Visa: 'V' Does Not Stand For Value

| About: Visa Inc. (V)


The market is gunning for the high profit margins of the payment processors.

Visa offers limited growth for the earnings multiple.

Potential to lose market share or margins is a high probability going forward.

While the majority of the market focuses on the global shift towards payments via credit cards, investors in Visa (NYSE:V) miss that the world is gunning for the high margins of the payment processor. Incredibly, Visa is now valued nearly equal to Bank of America (NYSE:BAC) that has a vastly larger operation.

For those that think numbers eventually even out, the scenario suggests that long-term investors buy Bank of America and short Visa. The whole world is gunning for a piece of payment services and the processing fees with absurdly high margins, while the market has limited desire to pursue the mortgage, banking accounts, and lending business of Bank of America.

Previous articles on direct competitor MasterCard (NYSE:MA) suggested earlier this year that the stocks of the credit card processors could be peaking for a couple of reasons. Now, seven months later, the stocks are sideways to down during that period after a few years of strong gains.

Can Profit Margins Last?

Looking at the below chart, one can quickly derive why it seems like the whole world is trying to get into the payment processing business. Just about every company in the wireless eco-system, from operating systems to phone makers to tons of start-ups and new digital currencies like Bitcoin, are gunning for the margins of Visa and MasterCard.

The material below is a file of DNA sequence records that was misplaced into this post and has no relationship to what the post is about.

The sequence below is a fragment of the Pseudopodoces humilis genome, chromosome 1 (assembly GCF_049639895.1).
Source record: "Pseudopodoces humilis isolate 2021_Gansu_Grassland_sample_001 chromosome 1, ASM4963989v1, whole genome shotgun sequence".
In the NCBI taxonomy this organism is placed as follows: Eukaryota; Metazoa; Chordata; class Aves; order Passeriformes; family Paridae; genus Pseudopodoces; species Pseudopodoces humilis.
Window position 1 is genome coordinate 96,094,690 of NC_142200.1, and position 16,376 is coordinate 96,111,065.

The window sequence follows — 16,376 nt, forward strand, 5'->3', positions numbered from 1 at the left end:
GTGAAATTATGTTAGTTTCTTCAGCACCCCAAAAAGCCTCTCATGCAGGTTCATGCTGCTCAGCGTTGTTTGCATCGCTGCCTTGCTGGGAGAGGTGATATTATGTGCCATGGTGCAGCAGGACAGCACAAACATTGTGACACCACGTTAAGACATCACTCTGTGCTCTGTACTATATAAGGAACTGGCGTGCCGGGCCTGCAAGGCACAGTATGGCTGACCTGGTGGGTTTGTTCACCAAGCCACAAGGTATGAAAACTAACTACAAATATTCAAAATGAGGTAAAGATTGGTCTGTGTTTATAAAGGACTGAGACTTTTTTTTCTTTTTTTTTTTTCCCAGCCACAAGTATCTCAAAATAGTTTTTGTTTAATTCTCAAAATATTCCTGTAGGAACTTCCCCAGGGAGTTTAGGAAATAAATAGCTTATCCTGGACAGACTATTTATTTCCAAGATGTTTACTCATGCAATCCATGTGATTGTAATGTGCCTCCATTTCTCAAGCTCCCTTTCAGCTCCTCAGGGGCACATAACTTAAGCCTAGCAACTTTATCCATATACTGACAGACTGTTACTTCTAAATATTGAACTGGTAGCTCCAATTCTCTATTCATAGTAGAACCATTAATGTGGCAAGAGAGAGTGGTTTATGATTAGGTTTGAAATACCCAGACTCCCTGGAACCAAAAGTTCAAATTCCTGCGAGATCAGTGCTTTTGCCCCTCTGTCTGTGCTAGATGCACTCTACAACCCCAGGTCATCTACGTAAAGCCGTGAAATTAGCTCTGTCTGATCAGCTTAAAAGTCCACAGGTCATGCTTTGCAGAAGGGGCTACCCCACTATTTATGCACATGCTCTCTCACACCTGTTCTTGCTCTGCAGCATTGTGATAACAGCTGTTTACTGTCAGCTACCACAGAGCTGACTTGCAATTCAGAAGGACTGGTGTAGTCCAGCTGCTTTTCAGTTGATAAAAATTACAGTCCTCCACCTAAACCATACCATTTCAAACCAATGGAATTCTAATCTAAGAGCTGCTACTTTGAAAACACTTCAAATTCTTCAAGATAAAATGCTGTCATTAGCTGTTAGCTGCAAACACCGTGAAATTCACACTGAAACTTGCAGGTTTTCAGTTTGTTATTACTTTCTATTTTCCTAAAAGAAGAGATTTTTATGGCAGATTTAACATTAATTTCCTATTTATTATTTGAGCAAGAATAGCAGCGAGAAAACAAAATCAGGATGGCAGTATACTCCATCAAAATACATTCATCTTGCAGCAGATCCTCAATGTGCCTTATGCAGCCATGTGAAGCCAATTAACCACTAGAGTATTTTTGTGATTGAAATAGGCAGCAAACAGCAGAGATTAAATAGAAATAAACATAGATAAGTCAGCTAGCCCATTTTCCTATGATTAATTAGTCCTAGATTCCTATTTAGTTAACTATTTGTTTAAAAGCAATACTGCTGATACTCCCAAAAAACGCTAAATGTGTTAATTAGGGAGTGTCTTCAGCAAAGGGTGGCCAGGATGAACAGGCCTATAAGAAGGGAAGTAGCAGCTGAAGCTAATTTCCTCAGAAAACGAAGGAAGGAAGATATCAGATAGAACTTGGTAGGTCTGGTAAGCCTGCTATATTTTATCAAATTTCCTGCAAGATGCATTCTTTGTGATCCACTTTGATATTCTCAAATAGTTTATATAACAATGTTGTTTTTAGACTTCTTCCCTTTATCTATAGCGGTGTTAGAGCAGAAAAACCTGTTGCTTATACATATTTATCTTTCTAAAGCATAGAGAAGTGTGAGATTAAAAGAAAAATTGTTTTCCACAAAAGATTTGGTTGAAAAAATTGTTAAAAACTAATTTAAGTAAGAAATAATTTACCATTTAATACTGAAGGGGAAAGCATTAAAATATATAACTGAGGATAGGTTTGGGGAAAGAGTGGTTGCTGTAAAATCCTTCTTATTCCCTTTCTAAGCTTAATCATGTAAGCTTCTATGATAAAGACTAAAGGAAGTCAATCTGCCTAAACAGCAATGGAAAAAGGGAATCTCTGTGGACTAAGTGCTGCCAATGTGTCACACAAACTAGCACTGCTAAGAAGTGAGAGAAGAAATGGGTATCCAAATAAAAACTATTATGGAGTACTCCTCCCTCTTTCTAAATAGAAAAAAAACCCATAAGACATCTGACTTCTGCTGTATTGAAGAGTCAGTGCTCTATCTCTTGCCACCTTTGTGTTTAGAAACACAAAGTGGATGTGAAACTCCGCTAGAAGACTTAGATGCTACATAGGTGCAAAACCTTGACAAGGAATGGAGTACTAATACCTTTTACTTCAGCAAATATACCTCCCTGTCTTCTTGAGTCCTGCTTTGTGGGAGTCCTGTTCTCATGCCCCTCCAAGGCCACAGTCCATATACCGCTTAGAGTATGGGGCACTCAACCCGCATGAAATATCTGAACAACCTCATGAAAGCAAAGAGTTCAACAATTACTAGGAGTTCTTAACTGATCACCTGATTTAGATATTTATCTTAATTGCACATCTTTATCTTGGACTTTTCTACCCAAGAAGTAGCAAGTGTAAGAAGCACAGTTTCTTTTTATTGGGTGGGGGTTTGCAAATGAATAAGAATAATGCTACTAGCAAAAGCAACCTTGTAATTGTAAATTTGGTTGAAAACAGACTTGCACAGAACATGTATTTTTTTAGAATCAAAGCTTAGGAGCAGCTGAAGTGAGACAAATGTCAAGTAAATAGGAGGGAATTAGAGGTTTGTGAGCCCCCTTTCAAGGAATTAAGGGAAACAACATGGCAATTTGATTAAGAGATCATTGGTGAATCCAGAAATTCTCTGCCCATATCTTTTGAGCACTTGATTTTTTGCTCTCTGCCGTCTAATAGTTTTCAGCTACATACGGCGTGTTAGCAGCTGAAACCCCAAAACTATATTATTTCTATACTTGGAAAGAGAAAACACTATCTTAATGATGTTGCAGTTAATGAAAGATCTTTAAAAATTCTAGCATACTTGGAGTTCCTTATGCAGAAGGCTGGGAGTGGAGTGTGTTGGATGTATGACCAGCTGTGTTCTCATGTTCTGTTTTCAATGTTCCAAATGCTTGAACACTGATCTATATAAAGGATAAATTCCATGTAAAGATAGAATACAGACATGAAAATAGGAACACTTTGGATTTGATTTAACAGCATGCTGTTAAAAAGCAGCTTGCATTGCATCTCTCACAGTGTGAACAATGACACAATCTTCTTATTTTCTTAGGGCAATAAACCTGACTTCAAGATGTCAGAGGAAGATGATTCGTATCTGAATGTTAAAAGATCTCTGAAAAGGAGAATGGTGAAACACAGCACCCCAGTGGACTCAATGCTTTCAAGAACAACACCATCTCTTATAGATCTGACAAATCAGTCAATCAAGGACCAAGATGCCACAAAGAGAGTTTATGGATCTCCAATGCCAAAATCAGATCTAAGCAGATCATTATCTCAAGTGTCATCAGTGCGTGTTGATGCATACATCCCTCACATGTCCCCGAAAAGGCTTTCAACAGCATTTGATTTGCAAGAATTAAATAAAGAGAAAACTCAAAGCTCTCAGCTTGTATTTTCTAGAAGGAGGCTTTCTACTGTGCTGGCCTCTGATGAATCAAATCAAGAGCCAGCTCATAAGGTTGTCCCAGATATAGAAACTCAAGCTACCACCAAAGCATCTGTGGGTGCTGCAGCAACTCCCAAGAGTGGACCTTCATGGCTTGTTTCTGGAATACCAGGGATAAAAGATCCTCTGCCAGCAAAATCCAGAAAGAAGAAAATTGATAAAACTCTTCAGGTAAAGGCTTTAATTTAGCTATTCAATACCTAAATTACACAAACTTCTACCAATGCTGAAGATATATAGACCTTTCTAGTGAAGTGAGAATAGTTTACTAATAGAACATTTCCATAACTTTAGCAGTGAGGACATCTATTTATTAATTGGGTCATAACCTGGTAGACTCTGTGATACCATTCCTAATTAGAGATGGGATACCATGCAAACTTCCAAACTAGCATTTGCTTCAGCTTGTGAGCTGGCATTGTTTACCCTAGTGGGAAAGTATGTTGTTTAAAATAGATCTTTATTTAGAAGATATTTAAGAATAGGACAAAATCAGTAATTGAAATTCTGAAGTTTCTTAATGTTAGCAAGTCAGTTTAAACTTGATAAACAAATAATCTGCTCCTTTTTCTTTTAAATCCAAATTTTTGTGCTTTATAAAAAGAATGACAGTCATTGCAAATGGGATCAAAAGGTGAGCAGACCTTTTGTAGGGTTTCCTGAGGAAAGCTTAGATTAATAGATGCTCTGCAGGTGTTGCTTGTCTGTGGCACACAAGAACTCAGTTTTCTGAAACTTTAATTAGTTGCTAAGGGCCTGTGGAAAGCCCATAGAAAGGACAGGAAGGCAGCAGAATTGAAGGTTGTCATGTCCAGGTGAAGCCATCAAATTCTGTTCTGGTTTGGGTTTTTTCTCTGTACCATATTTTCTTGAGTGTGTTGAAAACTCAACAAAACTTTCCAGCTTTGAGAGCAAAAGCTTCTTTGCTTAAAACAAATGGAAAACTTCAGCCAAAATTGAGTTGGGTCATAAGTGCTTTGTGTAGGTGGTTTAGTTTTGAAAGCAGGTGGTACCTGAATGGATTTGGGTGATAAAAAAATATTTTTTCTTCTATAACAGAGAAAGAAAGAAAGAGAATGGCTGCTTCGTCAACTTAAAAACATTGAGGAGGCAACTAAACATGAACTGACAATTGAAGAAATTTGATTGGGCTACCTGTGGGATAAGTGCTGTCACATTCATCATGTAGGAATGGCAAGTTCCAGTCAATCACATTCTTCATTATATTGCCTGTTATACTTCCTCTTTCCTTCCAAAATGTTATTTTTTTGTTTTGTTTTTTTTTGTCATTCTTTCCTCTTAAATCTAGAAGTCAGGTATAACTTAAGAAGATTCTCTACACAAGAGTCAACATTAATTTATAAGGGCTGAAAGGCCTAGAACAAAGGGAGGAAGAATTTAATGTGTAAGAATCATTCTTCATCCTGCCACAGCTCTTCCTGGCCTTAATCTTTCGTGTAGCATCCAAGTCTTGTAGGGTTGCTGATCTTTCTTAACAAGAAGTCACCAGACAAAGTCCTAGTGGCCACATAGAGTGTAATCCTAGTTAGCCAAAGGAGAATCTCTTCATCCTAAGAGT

V Profit Margin (Quarterly) Chart

V Profit Margin (Quarterly) data by YCharts

If you were building a new business in the financial sector, which business would you target? One of the main points of digital currencies like Bitcoin is to reduce or remove the costs of such transactions. Even American Express (NYSE:AXP) can't match the margins of Visa.

Interesting Stats

When reviewing the latest quarterly report, Visa had some interesting stats that question whether the stock justifies a forward PE of around 20.

  • Net operating revenue increased in Q314 to $3.2 billion, up 5% over the prior year.
  • Payments volume growth for Q314 was up 11% over the prior-year period to $1.2 trillion.
  • Cross-border volume growth was 7% for the quarter.
  • Service revenue of $1.4, an increase of 9% over the prior year.
  • The company repurchased 5.6 million shares at an average price of $207.13 for $1.2 billion.

According to the above stats and chart in the previous section, Visa is in the peculiar situation of needing actual expense reductions in order to grow earnings faster than the meager revenue growth. During the quarter ended in June, Visa actually reduced operating expenses by 3% in the quarter over the prior year to $1.1 billion. With profit margins already sitting at 43%, the company doesn't have a lot of other options to meet financial targets other than letting the margins fall (not a good scenario for the stock).

Another interesting point is that the company used substantially all of the cash generated in the quarter to repurchase stock that most would suggest isn't cheap at 20x fiscal 2015 earnings. At that valuation level, the stock buyback program has a limited impact on the outstanding shares, with a YoY decline of only 23 million shares, or roughly 3.5%.


Visa is in a peculiar situation, with a large swath of companies targeting the high margins and limited actual revenue growth. Too many things have to go right for Visa to provide gains for investors at a market cap of nearly $140 billion. If anything, the most likely avenue over the long term is for the company to lose market share or lose margins. Neither option is good for a stock trading at 20x forward earnings. Investors should sell the stock.

Disclosure: The author has no positions in any stocks mentioned, and no plans to initiate any positions within the next 72 hours.

The author wrote this article themselves, and it expresses their own opinions. The author is not receiving compensation for it (other than from Seeking Alpha). The author has no business relationship with any company whose stock is mentioned in this article.

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